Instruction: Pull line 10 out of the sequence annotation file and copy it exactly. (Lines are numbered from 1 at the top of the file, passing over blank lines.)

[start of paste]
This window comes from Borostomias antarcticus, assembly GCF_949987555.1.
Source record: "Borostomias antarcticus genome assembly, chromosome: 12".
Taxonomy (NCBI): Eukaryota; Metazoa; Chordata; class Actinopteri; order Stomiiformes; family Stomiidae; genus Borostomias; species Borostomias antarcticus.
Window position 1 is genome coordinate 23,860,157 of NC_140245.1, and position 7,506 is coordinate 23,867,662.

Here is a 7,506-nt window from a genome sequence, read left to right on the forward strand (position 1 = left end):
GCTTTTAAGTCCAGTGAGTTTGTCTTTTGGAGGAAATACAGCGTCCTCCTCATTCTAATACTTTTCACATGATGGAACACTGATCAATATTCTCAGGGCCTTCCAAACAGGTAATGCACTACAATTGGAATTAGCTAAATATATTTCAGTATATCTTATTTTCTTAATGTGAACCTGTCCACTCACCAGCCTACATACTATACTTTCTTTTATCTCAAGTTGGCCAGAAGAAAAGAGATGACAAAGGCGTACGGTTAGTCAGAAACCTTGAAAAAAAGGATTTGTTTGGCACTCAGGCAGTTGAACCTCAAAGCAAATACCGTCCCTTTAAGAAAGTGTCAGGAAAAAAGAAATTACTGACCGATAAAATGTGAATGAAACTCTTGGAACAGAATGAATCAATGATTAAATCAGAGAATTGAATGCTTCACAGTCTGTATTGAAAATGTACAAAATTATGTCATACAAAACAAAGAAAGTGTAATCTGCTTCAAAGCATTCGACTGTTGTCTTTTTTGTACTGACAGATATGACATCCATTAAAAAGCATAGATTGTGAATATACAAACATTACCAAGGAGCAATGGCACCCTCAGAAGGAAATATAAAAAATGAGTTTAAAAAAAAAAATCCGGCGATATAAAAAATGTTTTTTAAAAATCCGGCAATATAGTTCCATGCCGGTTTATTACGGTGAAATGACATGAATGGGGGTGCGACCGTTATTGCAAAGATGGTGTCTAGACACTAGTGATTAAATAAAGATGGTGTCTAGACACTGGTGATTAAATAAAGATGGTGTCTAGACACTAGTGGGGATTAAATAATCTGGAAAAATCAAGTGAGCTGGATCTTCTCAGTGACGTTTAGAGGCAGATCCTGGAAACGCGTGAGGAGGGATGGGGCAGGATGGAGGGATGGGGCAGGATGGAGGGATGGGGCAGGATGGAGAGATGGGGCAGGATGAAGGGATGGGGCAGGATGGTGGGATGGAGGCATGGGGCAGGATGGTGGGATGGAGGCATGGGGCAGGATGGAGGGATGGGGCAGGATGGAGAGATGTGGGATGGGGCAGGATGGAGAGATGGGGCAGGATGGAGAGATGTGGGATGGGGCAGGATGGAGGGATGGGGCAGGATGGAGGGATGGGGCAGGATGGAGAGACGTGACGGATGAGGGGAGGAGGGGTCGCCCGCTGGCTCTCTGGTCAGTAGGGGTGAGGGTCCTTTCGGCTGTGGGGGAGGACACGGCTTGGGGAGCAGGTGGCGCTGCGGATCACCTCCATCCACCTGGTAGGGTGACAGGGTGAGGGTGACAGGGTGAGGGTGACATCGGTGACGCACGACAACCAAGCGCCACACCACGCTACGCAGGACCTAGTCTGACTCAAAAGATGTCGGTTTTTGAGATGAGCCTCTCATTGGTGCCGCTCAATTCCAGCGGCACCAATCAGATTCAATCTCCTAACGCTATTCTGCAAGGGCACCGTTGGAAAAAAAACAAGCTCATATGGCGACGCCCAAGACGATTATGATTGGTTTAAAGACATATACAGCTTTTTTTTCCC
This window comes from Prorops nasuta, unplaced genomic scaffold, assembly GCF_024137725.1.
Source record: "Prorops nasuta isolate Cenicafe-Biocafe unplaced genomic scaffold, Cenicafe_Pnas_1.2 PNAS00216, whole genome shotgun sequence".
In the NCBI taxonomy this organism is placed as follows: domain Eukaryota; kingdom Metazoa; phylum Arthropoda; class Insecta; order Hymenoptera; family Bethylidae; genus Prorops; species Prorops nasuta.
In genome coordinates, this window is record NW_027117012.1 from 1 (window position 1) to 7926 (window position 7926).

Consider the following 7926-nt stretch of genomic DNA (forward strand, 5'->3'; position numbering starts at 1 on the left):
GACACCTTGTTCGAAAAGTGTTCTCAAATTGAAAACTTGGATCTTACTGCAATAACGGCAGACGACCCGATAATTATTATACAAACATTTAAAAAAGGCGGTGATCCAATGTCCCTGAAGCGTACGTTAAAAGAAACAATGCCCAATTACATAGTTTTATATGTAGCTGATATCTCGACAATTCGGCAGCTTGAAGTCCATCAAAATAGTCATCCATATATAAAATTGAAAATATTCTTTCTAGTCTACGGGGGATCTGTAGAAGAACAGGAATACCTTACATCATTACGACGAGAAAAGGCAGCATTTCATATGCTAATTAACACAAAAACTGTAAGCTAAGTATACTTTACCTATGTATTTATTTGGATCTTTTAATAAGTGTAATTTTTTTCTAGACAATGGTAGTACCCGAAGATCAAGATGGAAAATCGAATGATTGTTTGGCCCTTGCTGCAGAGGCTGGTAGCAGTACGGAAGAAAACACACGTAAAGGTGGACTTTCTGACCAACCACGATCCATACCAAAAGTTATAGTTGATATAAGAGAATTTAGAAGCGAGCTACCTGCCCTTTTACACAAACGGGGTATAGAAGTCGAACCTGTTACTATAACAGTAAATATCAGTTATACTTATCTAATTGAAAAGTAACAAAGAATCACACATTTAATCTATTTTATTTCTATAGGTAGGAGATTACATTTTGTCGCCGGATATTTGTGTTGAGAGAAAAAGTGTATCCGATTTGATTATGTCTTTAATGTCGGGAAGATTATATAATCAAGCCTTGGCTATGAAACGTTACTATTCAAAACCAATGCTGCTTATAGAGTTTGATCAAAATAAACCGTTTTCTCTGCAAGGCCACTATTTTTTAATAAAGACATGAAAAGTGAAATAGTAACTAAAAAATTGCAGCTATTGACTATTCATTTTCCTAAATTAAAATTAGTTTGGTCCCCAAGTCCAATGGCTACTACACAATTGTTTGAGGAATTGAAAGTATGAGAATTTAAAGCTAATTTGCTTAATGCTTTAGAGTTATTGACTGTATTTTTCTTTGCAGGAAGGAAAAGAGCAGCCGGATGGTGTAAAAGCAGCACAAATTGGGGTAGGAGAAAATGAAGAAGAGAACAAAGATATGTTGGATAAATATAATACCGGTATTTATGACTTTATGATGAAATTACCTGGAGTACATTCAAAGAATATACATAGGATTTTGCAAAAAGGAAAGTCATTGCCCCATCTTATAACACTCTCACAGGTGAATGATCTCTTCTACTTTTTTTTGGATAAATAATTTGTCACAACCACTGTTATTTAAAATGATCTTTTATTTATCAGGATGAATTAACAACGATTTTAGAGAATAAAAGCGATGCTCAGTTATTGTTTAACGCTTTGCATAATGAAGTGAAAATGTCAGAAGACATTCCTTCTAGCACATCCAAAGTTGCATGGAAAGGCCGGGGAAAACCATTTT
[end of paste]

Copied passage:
In genome coordinates, this window is record NW_027117012.1 from 1 (window position 1) to 7926 (window position 7926).